Example: `ContaminationFraction=0.1`

Data Types: `single` | `double`

Covariance matrix, specified as a positive definite matrix of scalar values representing the covariance matrix when the function computes the Mahalanobis distance. This argument is valid only when `Distance` is `"mahalanobis"`.

The default value is the covariance matrix computed from the predictor data (`Tbl` or `X`) after the function excludes rows with duplicated values and missing values.

Data Types: `single` | `double`

Distance metric, specified as a character vector or string scalar.

• If all the predictor variables are continuous (numeric) variables, then you can specify one of these distance metrics.

ValueDescription
`"euclidean"`

Euclidean distance

`"mahalanobis"`

Mahalanobis distance — You can specify the covariance matrix for the Mahalanobis distance by using the `Cov` name-value argument.

`"minkowski"`

Minkowski distance — You can specify the exponent of the Minkowski distance by using the `Exponent` name-value argument.

`"chebychev"`

Chebychev distance (maximum coordinate difference)

`"cityblock"`

City block distance

`"correlation"`

One minus the sample correlation between observations (treated as sequences of values)

`"cosine"`

One minus the cosine of the included angle between observations (treated as vectors)

`"spearman"`

One minus the sample Spearman's rank correlation between observations (treated as sequences of values)

Note

If you specify one of these distance metrics for categorical predictors, then the software treats each categorical predictor as a numeric variable for the distance computation, with each category represented by a positive integer. The `Distance` value does not affect the `CategoricalPredictors` property of the trained model.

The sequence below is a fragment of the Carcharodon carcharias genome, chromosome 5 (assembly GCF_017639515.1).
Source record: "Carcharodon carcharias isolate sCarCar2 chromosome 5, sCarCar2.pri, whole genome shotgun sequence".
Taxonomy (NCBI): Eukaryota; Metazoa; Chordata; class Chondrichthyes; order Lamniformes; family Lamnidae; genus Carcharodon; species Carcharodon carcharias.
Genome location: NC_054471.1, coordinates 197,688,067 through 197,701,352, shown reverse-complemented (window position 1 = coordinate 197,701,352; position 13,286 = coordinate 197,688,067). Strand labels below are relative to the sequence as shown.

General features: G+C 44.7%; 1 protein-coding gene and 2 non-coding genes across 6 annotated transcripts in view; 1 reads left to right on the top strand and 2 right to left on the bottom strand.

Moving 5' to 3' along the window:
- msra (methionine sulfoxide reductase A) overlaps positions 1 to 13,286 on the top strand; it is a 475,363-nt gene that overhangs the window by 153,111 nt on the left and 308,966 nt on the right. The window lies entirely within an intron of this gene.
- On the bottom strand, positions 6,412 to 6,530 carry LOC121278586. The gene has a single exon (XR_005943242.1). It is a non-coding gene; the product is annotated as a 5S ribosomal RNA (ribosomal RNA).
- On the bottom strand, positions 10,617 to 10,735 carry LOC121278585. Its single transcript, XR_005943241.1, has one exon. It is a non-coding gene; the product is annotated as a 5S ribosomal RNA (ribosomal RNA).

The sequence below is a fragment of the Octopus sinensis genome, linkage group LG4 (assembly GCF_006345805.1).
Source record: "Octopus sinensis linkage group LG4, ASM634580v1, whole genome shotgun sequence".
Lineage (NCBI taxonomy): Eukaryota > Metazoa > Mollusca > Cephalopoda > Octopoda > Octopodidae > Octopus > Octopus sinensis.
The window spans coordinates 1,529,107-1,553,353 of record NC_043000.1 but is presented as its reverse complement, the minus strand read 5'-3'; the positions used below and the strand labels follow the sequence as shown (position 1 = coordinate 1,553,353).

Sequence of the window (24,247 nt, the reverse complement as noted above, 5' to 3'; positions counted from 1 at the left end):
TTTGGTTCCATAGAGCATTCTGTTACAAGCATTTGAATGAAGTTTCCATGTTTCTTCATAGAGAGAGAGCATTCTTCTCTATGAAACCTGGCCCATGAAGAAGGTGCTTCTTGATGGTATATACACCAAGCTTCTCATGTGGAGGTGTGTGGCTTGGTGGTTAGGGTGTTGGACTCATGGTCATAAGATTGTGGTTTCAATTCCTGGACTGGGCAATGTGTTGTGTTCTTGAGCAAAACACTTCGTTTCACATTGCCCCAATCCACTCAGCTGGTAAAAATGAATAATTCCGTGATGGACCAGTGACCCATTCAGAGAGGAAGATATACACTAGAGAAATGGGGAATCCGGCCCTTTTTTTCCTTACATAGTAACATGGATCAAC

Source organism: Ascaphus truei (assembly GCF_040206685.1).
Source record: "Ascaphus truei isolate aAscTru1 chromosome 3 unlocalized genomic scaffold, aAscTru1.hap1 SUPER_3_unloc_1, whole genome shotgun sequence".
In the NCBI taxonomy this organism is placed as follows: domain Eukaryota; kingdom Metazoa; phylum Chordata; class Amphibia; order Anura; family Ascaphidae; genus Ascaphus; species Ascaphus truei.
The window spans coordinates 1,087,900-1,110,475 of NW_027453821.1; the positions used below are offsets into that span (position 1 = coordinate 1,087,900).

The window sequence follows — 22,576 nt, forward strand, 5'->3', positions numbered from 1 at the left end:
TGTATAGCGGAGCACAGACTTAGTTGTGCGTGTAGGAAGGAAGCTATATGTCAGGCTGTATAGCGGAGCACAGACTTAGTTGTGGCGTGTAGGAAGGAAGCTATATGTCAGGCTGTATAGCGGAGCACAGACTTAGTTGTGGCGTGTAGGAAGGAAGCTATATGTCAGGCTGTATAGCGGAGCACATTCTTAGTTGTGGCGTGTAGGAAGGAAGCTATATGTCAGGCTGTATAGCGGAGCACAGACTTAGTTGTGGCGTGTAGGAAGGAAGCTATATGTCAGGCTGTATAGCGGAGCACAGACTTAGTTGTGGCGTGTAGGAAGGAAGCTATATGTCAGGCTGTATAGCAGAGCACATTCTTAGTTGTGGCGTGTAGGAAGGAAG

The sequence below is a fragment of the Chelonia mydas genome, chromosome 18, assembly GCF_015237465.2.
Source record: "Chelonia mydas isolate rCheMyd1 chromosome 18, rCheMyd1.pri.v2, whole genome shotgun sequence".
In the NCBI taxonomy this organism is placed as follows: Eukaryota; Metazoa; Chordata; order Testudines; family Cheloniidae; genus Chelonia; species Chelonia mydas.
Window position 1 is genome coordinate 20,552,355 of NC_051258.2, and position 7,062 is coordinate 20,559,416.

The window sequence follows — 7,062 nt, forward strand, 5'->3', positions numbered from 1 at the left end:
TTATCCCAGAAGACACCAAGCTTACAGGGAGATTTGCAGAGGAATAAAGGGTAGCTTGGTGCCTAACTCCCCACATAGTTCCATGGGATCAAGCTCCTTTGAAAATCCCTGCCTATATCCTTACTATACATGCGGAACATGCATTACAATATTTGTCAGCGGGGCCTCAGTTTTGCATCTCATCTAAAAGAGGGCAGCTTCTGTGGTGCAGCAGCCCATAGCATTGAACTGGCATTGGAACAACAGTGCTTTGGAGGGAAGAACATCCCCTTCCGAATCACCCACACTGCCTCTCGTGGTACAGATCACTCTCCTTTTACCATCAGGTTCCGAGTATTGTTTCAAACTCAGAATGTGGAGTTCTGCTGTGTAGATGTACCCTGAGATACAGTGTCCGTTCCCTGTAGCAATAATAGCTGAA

• If all the predictor variables are categorical variables, then you can specify one of these distance metrics.

ValueDescription
`"hamming"`

Hamming distance, which is the percentage of coordinates that differ

`"jaccard"`

One minus the Jaccard coefficient, which is the percentage of nonzero coordinates that differ

Note

If you specify one of these distance metrics for continuous (numeric) predictors, then the software treats each continuous predictor as a categorical variable for the distance computation. This option does not change the `CategoricalPredictors` value.

The default value is `"euclidean"` if all the predictor variables are continuous, and `"hamming"` if all the predictor variables are categorical.

If you want to use the Kd-tree algorithm (`SearchMethod="kdtree"`), then `Distance` must be `"euclidean"`, `"cityblock"`, `"minkowski"`, or `"chebychev"`.

Example: `Distance="jaccard"`

Data Types: `char` | `string`

Minkowski distance exponent, specified as a positive scalar value. This argument is valid only when `Distance` is `"minkowski"`.